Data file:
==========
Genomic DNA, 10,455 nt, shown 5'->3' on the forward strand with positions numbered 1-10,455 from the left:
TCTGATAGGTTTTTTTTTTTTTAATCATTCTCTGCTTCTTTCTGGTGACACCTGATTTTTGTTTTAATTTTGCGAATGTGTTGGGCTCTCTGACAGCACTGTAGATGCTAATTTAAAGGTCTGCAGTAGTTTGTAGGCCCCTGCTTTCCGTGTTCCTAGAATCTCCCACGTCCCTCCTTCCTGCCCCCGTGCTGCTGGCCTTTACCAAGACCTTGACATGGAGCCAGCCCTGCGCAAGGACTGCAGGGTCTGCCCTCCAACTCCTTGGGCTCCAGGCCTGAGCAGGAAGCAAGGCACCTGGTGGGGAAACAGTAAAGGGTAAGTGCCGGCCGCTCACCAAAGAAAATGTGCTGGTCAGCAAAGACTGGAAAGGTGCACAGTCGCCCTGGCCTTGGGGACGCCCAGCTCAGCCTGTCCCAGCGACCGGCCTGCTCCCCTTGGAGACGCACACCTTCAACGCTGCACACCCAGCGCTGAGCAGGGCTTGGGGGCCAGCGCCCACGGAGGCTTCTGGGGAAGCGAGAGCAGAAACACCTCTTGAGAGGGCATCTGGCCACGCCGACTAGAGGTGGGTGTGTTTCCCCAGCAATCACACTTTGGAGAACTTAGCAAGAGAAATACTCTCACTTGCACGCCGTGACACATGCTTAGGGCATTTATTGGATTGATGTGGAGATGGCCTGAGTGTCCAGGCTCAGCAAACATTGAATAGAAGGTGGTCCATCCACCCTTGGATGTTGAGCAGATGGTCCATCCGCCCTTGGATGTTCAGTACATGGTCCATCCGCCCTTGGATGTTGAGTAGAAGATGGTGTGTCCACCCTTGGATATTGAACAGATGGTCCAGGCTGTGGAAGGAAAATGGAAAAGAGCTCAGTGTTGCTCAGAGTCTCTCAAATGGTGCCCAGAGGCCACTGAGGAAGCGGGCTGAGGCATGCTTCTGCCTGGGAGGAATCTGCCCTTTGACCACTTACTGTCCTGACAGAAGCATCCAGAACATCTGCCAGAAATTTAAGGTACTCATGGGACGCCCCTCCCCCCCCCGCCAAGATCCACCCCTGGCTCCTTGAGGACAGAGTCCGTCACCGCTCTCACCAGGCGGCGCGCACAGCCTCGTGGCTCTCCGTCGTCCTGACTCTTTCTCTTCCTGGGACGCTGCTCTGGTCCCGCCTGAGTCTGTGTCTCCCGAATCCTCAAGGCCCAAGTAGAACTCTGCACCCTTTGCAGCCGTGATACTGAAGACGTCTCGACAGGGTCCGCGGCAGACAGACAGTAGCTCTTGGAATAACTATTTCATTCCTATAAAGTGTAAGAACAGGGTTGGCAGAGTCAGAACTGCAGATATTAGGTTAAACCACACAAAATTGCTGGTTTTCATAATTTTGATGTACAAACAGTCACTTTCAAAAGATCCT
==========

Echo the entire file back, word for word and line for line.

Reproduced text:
Genomic DNA, 10,455 nt, shown 5'->3' on the forward strand with positions numbered 1-10,455 from the left:
TCTGATAGGTTTTTTTTTTTTTAATCATTCTCTGCTTCTTTCTGGTGACACCTGATTTTTGTTTTAATTTTGCGAATGTGTTGGGCTCTCTGACAGCACTGTAGATGCTAATTTAAAGGTCTGCAGTAGTTTGTAGGCCCCTGCTTTCCGTGTTCCTAGAATCTCCCACGTCCCTCCTTCCTGCCCCCGTGCTGCTGGCCTTTACCAAGACCTTGACATGGAGCCAGCCCTGCGCAAGGACTGCAGGGTCTGCCCTCCAACTCCTTGGGCTCCAGGCCTGAGCAGGAAGCAAGGCACCTGGTGGGGAAACAGTAAAGGGTAAGTGCCGGCCGCTCACCAAAGAAAATGTGCTGGTCAGCAAAGACTGGAAAGGTGCACAGTCGCCCTGGCCTTGGGGACGCCCAGCTCAGCCTGTCCCAGCGACCGGCCTGCTCCCCTTGGAGACGCACACCTTCAACGCTGCACACCCAGCGCTGAGCAGGGCTTGGGGGCCAGCGCCCACGGAGGCTTCTGGGGAAGCGAGAGCAGAAACACCTCTTGAGAGGGCATCTGGCCACGCCGACTAGAGGTGGGTGTGTTTCCCCAGCAATCACACTTTGGAGAACTTAGCAAGAGAAATACTCTCACTTGCACGCCGTGACACATGCTTAGGGCATTTATTGGATTGATGTGGAGATGGCCTGAGTGTCCAGGCTCAGCAAACATTGAATAGAAGGTGGTCCATCCACCCTTGGATGTTGAGCAGATGGTCCATCCGCCCTTGGATGTTCAGTACATGGTCCATCCGCCCTTGGATGTTGAGTAGAAGATGGTGTGTCCACCCTTGGATATTGAACAGATGGTCCAGGCTGTGGAAGGAAAATGGAAAAGAGCTCAGTGTTGCTCAGAGTCTCTCAAATGGTGCCCAGAGGCCACTGAGGAAGCGGGCTGAGGCATGCTTCTGCCTGGGAGGAATCTGCCCTTTGACCACTTACTGTCCTGACAGAAGCATCCAGAACATCTGCCAGAAATTTAAGGTACTCATGGGACGCCCCTCCCCCCCCCGCCAAGATCCACCCCTGGCTCCTTGAGGACAGAGTCCGTCACCGCTCTCACCAGGCGGCGCGCACAGCCTCGTGGCTCTCCGTCGTCCTGACTCTTTCTCTTCCTGGGACGCTGCTCTGGTCCCGCCTGAGTCTGTGTCTCCCGAATCCTCAAGGCCCAAGTAGAACTCTGCACCCTTTGCAGCCGTGATACTGAAGACGTCTCGACAGGGTCCGCGGCAGACAGACAGTAGCTCTTGGAATAACTATTTCATTCCTATAAAGTGTAAGAACAGGGTTGGCAGAGTCAGAACTGCAGATATTAGGTTAAACCACACAAAATTGCTGGTTTTCATAATTTTGATGTACAAACAGTCACTTTCAAAAGATCCT